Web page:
Multi-Carrier System Shines in Device Packaging

Brenton Engineering integrated a multi-carrier system (MCS) smart conveyor to transport shipping cases from the former to the loader in their medical device line.

In one of the first applications of its type, Pro Mach division, Brenton Engineering, integrated a multi-carrier system (MCS) smart conveyor to transport shipping cases from the former to the loader.

The MCS (12), a joint development by Festo and Siemens, is employed in a Brenton integrated medical device line that includes an Ossid f/f/s machine and ends with sealed cases being palletized buy a six-axis robot. The MCS capability enables independent routing of one or more packages on individual carriers through the transport system, with an accurate repeatability of 50 microns. Some packages can be treated on a custom basis, while others follow a prescribed route, making the system able to accommodate both standard and custom products on a single line.

Each transport carrier in the MCS can move freely and independently from all other carriers. Carriers can be moved towards each other without the risk of collision and are easy to position. Also, several carriers can be grouped together and moved synchronously at fixed distances.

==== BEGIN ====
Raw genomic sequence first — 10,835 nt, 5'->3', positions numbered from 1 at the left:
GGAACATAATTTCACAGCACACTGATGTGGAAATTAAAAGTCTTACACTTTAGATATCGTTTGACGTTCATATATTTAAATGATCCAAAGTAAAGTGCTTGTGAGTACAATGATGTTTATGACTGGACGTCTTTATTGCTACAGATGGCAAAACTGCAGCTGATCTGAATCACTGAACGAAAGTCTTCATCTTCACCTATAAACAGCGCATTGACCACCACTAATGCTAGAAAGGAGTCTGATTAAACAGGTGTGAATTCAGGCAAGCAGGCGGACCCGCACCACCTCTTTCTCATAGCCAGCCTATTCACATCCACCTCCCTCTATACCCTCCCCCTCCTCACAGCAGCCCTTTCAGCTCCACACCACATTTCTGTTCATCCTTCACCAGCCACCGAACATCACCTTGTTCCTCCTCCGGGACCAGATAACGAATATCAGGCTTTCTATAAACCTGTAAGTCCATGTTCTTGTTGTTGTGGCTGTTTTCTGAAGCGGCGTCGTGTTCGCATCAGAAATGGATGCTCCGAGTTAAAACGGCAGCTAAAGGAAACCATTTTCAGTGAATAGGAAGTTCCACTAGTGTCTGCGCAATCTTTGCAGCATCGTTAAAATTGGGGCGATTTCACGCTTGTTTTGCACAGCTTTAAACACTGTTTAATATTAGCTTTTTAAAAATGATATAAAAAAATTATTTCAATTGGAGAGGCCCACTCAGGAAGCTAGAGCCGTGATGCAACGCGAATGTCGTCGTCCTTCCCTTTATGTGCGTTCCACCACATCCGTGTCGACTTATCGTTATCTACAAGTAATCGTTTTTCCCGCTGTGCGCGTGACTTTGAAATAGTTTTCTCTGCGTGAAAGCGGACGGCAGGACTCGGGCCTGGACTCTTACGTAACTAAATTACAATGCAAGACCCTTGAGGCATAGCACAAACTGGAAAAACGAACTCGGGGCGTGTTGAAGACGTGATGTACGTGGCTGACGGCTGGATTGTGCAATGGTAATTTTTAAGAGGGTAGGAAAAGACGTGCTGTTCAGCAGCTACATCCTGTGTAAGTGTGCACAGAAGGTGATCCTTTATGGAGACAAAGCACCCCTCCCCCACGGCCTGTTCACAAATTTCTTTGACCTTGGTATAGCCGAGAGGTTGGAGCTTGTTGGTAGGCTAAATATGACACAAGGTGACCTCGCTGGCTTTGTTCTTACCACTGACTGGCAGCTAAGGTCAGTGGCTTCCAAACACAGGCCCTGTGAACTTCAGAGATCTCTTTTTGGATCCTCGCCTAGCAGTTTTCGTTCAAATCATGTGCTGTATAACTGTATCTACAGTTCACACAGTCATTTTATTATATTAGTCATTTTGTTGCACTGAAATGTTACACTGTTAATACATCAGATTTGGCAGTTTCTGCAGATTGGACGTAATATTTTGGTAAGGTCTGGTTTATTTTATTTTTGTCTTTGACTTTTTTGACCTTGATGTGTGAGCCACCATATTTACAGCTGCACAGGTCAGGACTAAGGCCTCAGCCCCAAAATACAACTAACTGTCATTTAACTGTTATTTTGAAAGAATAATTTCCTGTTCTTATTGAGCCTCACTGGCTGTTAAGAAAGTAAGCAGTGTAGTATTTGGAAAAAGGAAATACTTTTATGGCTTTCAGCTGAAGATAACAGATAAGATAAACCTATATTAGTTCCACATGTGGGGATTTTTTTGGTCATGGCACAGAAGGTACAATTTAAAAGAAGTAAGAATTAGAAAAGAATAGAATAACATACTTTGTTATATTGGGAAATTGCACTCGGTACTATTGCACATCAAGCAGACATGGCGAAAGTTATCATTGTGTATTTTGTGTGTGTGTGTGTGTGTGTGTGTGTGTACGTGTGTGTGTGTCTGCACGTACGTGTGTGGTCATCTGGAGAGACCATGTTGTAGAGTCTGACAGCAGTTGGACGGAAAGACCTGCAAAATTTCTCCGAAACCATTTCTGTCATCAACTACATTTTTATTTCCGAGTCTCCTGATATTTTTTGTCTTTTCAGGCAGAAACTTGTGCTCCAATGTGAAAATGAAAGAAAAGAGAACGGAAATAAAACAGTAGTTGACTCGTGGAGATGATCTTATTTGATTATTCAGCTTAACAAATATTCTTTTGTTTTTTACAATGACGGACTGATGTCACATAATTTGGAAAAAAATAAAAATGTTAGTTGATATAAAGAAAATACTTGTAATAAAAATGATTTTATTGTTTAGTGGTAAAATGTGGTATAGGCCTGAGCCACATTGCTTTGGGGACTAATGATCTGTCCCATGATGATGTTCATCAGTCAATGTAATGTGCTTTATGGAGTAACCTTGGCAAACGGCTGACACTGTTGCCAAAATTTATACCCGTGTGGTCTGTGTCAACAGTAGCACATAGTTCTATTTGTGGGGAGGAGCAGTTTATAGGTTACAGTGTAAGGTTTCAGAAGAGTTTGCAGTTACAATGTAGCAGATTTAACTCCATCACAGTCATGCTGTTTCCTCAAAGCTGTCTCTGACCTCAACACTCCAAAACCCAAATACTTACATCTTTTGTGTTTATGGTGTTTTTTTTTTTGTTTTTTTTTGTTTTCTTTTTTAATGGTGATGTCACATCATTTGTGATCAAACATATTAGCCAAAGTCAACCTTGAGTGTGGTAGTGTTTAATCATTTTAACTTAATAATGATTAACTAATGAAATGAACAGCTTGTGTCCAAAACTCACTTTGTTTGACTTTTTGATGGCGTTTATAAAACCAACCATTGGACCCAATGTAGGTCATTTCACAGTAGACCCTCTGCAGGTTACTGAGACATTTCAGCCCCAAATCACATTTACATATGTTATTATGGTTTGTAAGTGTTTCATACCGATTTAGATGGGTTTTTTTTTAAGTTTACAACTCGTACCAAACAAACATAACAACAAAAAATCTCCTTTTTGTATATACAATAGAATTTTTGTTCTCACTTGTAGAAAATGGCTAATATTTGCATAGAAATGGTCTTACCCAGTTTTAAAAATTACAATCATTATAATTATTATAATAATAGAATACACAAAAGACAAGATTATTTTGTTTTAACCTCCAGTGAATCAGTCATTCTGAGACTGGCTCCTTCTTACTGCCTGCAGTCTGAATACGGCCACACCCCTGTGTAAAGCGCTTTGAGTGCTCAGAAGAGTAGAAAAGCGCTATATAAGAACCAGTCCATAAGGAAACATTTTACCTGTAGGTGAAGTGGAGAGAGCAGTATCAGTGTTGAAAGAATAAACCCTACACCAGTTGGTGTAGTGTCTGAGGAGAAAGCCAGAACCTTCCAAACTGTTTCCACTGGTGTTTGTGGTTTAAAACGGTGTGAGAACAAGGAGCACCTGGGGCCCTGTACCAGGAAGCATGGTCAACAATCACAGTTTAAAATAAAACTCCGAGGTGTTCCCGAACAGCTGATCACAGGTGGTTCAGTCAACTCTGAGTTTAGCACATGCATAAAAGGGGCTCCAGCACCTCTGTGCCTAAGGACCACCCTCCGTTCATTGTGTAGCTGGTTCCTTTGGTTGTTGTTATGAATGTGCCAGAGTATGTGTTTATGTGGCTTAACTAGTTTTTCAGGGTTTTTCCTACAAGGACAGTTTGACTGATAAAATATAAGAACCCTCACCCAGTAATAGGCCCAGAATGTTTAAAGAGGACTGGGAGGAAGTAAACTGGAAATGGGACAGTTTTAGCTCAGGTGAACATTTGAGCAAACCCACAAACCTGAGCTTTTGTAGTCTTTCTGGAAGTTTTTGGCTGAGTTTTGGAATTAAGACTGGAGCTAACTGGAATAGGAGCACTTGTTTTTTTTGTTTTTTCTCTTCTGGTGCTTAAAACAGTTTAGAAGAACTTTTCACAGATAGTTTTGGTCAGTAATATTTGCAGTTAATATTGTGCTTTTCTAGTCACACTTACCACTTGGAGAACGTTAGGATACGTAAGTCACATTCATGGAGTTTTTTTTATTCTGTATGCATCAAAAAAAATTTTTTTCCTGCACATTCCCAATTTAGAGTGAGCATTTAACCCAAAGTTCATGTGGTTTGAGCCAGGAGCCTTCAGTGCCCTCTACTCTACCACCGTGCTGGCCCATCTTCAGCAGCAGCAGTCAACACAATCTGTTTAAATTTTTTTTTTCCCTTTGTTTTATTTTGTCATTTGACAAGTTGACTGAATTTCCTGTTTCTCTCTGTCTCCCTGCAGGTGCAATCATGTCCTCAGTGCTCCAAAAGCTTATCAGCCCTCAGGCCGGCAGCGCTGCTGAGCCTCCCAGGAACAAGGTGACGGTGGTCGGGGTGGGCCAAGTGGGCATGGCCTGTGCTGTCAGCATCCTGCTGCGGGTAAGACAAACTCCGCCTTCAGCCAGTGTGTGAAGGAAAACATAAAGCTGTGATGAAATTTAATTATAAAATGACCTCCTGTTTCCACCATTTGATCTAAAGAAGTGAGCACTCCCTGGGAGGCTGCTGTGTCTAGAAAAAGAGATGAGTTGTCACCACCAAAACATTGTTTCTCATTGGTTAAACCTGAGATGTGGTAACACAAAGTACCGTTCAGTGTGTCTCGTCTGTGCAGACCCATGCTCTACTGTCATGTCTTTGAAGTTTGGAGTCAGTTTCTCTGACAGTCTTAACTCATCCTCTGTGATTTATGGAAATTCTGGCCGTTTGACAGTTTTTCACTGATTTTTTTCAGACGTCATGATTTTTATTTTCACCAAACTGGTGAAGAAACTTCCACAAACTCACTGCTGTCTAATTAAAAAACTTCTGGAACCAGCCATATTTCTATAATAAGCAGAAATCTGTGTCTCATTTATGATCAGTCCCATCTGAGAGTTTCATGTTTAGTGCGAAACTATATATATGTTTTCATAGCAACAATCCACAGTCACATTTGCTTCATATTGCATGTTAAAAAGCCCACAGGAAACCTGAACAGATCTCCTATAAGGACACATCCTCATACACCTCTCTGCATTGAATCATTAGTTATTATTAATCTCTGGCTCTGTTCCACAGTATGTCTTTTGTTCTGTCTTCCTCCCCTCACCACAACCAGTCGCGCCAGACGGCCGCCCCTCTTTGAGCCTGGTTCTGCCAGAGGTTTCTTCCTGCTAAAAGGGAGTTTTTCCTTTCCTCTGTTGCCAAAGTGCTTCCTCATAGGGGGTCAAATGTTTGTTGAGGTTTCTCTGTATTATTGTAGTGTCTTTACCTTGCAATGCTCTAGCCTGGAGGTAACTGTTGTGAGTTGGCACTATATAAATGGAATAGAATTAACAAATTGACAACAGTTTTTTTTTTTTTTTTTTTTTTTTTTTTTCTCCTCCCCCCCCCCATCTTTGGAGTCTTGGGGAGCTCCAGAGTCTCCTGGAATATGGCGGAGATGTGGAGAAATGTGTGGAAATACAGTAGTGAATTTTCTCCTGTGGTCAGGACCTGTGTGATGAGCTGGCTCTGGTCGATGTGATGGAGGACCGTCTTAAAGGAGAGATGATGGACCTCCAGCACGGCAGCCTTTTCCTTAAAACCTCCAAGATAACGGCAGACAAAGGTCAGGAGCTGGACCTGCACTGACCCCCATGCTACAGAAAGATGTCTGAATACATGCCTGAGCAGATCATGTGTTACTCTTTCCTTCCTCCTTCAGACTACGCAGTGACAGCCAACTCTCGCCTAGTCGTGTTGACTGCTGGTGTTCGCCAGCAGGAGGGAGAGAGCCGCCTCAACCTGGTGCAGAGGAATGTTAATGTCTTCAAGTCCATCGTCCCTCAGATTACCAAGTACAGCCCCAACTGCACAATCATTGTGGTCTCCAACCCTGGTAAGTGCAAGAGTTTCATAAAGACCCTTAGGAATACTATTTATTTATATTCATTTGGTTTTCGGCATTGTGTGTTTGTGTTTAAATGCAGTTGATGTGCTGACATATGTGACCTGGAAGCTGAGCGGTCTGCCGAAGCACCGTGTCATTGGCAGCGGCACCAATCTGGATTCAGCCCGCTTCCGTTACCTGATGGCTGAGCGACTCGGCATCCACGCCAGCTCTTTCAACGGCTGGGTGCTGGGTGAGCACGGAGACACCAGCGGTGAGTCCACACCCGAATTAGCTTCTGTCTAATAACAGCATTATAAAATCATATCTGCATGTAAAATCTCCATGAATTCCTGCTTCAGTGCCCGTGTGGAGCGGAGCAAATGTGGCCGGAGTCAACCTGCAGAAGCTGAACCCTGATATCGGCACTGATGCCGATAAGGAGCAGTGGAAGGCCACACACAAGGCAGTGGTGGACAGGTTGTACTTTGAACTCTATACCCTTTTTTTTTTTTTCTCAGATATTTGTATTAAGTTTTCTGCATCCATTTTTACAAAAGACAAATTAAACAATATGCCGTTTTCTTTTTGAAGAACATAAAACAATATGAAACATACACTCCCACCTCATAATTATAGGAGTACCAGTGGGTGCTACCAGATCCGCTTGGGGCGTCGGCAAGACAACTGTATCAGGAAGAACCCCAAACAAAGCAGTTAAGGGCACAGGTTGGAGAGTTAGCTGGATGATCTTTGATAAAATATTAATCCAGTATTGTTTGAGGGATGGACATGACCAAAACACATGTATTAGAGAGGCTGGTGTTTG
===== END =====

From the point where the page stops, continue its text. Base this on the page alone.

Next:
A lot of the company’s pharmaceutical applications are loaded robotically, usually into a carton or a case. Brenton was looking for something smart that could take the case to the load area and load it, oftentimes on the fly requiring servo motion at a constant velocity. They also needed to do line tracking.

“We were really looking for something to replace smart belts and race tracks, just because they’re complicated and tend to be a maintenance issue,” Mike Grinager, VP Technology, End of Line at Brenton, says. “The other thing with the smart track-type designs is they have inherent software that makes trackability and traceabilty much simpler. This is key for pharma and medical device applications. When you do racetracks and smart belts, all of that would be code that we’d have to custom-write to keep track of products throughout the system.”